Understanding a Woman’s Biological Clock
Women are born with all the eggs that they will ever have for their lifetime. The highest number of eggs that a woman ever had was actually before birth, when her mother was 5 months pregnant with her. At this stage of life, a woman had approximately 6-7 million eggs. Once the eggs reach this peak, they stop dividing and start dying off, so much so that at the time of birth, only 1-2 million eggs are left in the ovaries. This number decreases to 300,000-400,000 the first time a woman has her period, and at the time of the last menstrual period, which is the start of the menopause, roughly 1,000 eggs are left in the ovaries. So, if we do the math with average age at the time of first period being 12 and at the time of menopause being 51, we see that women lose an average of 800-900 eggs per month, while ovulating 1 egg. Please remember, this is part of the normal physiology of female reproduction. Some studies show that the attrition of the eggs may not be at a steady pace throughout reproductive life, and that the rate of loss may be increasing around 35-37 years of age. And it is not just the number of the eggs, but their quality also diminishes. What do we mean by quality? When it comes to the eggs, the quality refers mostly to the number of chromosomes (our DNA) that each egg has. Normally, each human egg has to have 23 chromosomes; when it is fertilized by the sperm, that is also supposed to have 23 chromosomes, the ensuing embryo ends up with 46 chromosomes, with 2 copies of each chromosome, and which is the normal chromosome (DNA) complement for a human being. However, with aging, most likely due to abnormal division processes, not each egg ends up with the expected 23 chromosomes. Some are missing chromosome(s) while others have extra chromosome(s). A good example for this is Down syndrome. Persons with this syndrome have an extra chromosome 21, which is due to the egg having two chromosome 21 instead of just one; when this egg fertilizes with a normal sperm, the embryo ends up with three chromosome 21. Moreover, we all know that the risk of Down syndrome increases with increasing age of the mother, due to exactly the mechanism that we just explained.
As a result, aging is associated with both decreasing quantity and quality of the eggs. This is of utmost importance for women because, during the last couple of decades, women are delaying their childbearing for many reasons, be it due to professional goals, financial barriers or other social reasons. We can see the effect of this from statistics published by CDC: The percentage of women with diminished ovarian reserve who underwent an assisted reproductive technology to conceive increased from 14% in 2005 to 31% in 2016. The end result is that it becomes more and more difficult to build a family; this difficulty is multiplied especially when one desires more than one child to complete their family. For example, if a woman starts family building at age 40 and gets pregnant and has a baby at age 41, then the next time she will attempt pregnancy again will be 2-3 years later, at which time conception will be much less likely to happen than the first time around. As a result of all of these, while infertility is defined as inability to conceive after 1 year of regular unprotected intercourse, both American College of Obstetrics and Gynecology and American Society for Reproductive Medicine recommend to start evaluation and treatment (as needed) after 6 months of trying to conceive for women above 35 year-old. On the other hand, for women above 40 year-old, the evaluation and treatment should start immediately.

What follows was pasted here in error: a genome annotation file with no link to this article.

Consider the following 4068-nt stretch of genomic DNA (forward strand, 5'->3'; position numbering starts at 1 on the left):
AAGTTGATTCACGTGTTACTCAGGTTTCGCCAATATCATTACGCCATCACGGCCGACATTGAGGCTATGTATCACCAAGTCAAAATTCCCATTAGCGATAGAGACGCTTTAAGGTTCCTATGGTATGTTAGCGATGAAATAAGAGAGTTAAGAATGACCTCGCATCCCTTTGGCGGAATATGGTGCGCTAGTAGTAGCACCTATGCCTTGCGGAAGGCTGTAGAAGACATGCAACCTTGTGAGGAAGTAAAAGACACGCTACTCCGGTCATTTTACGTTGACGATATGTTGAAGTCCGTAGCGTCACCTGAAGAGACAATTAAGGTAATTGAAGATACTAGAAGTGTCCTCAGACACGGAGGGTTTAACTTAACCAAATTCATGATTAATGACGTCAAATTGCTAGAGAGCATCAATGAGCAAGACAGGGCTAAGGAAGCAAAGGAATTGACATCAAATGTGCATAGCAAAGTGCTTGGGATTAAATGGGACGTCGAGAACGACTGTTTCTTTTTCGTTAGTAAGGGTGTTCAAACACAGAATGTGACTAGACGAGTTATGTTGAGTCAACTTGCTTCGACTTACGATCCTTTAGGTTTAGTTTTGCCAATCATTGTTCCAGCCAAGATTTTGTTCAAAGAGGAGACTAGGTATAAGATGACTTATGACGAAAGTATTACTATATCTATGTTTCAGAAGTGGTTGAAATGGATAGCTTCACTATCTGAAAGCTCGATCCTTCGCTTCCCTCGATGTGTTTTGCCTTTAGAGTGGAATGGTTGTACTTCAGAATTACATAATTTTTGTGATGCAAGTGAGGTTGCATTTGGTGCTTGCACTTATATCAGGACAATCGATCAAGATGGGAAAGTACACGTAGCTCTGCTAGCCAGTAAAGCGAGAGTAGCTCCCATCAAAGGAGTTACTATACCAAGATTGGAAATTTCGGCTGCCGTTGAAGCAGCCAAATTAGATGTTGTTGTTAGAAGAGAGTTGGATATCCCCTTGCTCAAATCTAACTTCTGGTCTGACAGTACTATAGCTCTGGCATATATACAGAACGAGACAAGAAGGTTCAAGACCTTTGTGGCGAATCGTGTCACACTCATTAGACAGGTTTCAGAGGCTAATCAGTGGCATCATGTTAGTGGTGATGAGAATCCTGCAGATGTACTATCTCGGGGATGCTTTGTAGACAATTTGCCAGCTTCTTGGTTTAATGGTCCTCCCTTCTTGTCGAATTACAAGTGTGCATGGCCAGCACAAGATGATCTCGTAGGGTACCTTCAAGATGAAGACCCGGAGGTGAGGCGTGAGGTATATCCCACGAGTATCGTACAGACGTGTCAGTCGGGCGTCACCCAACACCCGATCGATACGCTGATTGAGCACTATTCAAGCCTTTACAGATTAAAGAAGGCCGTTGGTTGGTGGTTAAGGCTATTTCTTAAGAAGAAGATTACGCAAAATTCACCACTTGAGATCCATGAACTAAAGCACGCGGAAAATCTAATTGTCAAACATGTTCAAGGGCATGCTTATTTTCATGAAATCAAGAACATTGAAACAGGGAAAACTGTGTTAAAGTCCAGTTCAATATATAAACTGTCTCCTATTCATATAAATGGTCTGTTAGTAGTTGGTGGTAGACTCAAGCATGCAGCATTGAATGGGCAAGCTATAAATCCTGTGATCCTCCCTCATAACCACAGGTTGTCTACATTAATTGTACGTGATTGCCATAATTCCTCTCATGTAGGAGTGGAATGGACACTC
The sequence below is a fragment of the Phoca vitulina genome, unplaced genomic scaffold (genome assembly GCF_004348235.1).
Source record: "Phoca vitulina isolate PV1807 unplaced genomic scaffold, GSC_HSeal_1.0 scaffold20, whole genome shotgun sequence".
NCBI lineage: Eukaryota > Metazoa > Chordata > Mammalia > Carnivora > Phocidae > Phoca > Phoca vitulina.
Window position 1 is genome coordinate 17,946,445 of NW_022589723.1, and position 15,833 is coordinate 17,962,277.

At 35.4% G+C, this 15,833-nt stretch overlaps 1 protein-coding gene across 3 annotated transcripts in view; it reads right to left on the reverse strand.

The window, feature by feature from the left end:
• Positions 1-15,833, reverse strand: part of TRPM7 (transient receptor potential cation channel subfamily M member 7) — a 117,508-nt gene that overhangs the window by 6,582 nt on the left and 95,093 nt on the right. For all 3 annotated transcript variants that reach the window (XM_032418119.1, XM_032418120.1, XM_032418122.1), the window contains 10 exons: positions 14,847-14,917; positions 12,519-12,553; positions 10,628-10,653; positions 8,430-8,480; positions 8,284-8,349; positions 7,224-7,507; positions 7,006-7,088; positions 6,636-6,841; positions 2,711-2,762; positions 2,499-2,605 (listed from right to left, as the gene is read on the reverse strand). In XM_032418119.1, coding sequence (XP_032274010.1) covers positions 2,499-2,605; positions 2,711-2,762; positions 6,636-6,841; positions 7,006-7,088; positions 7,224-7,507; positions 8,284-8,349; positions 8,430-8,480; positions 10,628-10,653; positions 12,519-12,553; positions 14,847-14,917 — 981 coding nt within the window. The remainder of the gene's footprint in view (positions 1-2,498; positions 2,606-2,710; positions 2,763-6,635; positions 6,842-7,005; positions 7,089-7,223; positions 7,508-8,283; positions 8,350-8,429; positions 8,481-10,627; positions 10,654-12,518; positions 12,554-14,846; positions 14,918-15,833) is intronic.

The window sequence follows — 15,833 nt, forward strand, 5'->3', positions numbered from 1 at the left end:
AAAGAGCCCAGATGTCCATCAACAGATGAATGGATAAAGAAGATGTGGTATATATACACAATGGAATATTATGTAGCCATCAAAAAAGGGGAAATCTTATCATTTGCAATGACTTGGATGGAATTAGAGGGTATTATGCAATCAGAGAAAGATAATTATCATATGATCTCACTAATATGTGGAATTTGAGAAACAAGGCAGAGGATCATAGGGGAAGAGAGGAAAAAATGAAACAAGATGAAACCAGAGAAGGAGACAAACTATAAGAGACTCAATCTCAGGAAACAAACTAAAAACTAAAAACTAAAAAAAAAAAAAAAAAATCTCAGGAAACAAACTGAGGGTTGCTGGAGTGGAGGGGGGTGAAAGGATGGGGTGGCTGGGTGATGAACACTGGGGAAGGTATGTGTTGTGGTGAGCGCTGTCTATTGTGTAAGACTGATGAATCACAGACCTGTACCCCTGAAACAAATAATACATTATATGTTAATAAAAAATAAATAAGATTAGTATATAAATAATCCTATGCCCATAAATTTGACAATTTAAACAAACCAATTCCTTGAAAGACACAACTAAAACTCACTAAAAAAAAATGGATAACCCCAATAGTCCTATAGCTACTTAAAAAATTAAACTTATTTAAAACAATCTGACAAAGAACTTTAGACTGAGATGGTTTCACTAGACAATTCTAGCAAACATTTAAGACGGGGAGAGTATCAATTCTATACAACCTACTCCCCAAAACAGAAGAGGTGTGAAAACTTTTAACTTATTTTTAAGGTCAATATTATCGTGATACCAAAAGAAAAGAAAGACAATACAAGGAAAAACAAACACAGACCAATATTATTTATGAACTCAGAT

The issue is not only related to conception, but also carrying the pregnancy to term. As we mentioned earlier, the likelihood of abnormal egg leading to an abnormal embryo increases with age of the woman. Majority of these embryos do not implant and do not end up with a pregnancy. But if they do, then again, majority of these pregnancies will end up with a miscarriage. Hence, the risk for miscarriage also increases with advancing age of the mother, which is again related to the diminished quality of the egg.
What can a woman or couple do? It is always a good idea to plan pregnancy and complete the family at a younger age than older. However, as this is not always possible, one can take advantage of the advancing medical technology and freeze eggs and/or embryos for future use. Egg freezing is a great option for women who want to delay their childbearing and either who are not in a relationship or who wish to keep their options open. Embryo freezing, on the other hand, is also a good option for couples who are delaying their plans for family building. Here at RMA of New York, your doctor will discuss with you all the options available for your individual needs and help you plan accordingly, using state of the art technology.
Knowledge is power. Knowing your reproductive physiology and planning accordingly will help you achieve your goals in your pursuit to build a family.